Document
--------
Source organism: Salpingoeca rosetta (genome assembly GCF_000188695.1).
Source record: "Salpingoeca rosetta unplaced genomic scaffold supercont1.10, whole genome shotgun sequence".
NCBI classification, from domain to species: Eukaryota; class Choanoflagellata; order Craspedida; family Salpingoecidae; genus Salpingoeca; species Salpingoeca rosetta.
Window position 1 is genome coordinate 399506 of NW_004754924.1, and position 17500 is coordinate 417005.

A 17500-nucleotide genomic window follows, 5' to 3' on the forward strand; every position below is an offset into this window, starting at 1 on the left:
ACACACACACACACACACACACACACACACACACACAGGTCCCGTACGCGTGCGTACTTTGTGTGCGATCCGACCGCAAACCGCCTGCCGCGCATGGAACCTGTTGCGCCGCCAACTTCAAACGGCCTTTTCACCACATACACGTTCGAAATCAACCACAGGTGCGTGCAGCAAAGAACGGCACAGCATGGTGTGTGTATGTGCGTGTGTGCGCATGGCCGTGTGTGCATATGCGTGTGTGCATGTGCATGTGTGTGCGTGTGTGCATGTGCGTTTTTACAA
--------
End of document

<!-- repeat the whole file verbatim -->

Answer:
Source organism: Salpingoeca rosetta (genome assembly GCF_000188695.1).
Source record: "Salpingoeca rosetta unplaced genomic scaffold supercont1.10, whole genome shotgun sequence".
NCBI classification, from domain to species: Eukaryota; class Choanoflagellata; order Craspedida; family Salpingoecidae; genus Salpingoeca; species Salpingoeca rosetta.
Window position 1 is genome coordinate 399506 of NW_004754924.1, and position 17500 is coordinate 417005.

A 17500-nucleotide genomic window follows, 5' to 3' on the forward strand; every position below is an offset into this window, starting at 1 on the left:
ACACACACACACACACACACACACACACACACACACAGGTCCCGTACGCGTGCGTACTTTGTGTGCGATCCGACCGCAAACCGCCTGCCGCGCATGGAACCTGTTGCGCCGCCAACTTCAAACGGCCTTTTCACCACATACACGTTCGAAATCAACCACAGGTGCGTGCAGCAAAGAACGGCACAGCATGGTGTGTGTATGTGCGTGTGTGCGCATGGCCGTGTGTGCATATGCGTGTGTGCATGTGCATGTGTGTGCGTGTGTGCATGTGCGTTTTTACAA